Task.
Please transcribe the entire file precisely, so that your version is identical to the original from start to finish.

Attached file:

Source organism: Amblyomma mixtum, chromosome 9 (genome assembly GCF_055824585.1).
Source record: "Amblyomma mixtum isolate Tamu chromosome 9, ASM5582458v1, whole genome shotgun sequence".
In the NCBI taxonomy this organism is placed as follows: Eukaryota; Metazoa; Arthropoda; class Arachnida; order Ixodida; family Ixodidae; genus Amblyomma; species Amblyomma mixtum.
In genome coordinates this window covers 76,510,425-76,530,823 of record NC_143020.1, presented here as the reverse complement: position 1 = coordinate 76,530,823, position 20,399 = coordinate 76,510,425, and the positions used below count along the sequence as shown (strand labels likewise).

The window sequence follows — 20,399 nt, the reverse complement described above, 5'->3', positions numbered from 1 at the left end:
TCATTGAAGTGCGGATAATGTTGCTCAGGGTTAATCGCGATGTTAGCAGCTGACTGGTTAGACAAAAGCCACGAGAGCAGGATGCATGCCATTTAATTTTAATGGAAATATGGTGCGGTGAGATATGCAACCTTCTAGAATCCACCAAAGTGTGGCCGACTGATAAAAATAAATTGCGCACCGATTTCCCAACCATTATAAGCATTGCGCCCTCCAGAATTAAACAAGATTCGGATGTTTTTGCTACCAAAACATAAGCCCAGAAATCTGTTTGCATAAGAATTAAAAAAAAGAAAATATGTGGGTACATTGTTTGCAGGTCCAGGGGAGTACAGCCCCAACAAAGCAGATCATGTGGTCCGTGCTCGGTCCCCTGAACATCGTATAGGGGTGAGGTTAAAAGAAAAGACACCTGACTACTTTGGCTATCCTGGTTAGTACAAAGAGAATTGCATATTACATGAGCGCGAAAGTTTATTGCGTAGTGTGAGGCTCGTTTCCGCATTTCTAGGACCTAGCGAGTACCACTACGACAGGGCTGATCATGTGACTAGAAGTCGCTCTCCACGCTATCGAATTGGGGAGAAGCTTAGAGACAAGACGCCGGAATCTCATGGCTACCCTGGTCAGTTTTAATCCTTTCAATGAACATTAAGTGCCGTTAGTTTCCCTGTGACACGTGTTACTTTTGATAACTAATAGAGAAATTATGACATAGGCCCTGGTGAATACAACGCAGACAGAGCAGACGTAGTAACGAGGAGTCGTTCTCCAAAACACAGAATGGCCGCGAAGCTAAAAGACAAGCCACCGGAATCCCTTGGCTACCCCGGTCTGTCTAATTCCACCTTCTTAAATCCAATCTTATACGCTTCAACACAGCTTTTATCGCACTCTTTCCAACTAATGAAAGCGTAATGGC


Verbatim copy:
Source organism: Amblyomma mixtum, chromosome 9 (genome assembly GCF_055824585.1).
Source record: "Amblyomma mixtum isolate Tamu chromosome 9, ASM5582458v1, whole genome shotgun sequence".
In the NCBI taxonomy this organism is placed as follows: Eukaryota; Metazoa; Arthropoda; class Arachnida; order Ixodida; family Ixodidae; genus Amblyomma; species Amblyomma mixtum.
In genome coordinates this window covers 76,510,425-76,530,823 of record NC_143020.1, presented here as the reverse complement: position 1 = coordinate 76,530,823, position 20,399 = coordinate 76,510,425, and the positions used below count along the sequence as shown (strand labels likewise).

The window sequence follows — 20,399 nt, the reverse complement described above, 5'->3', positions numbered from 1 at the left end:
TCATTGAAGTGCGGATAATGTTGCTCAGGGTTAATCGCGATGTTAGCAGCTGACTGGTTAGACAAAAGCCACGAGAGCAGGATGCATGCCATTTAATTTTAATGGAAATATGGTGCGGTGAGATATGCAACCTTCTAGAATCCACCAAAGTGTGGCCGACTGATAAAAATAAATTGCGCACCGATTTCCCAACCATTATAAGCATTGCGCCCTCCAGAATTAAACAAGATTCGGATGTTTTTGCTACCAAAACATAAGCCCAGAAATCTGTTTGCATAAGAATTAAAAAAAAGAAAATATGTGGGTACATTGTTTGCAGGTCCAGGGGAGTACAGCCCCAACAAAGCAGATCATGTGGTCCGTGCTCGGTCCCCTGAACATCGTATAGGGGTGAGGTTAAAAGAAAAGACACCTGACTACTTTGGCTATCCTGGTTAGTACAAAGAGAATTGCATATTACATGAGCGCGAAAGTTTATTGCGTAGTGTGAGGCTCGTTTCCGCATTTCTAGGACCTAGCGAGTACCACTACGACAGGGCTGATCATGTGACTAGAAGTCGCTCTCCACGCTATCGAATTGGGGAGAAGCTTAGAGACAAGACGCCGGAATCTCATGGCTACCCTGGTCAGTTTTAATCCTTTCAATGAACATTAAGTGCCGTTAGTTTCCCTGTGACACGTGTTACTTTTGATAACTAATAGAGAAATTATGACATAGGCCCTGGTGAATACAACGCAGACAGAGCAGACGTAGTAACGAGGAGTCGTTCTCCAAAACACAGAATGGCCGCGAAGCTAAAAGACAAGCCACCGGAATCCCTTGGCTACCCCGGTCTGTCTAATTCCACCTTCTTAAATCCAATCTTATACGCTTCAACACAGCTTTTATCGCACTCTTTCCAACTAATGAAAGCGTAATGGC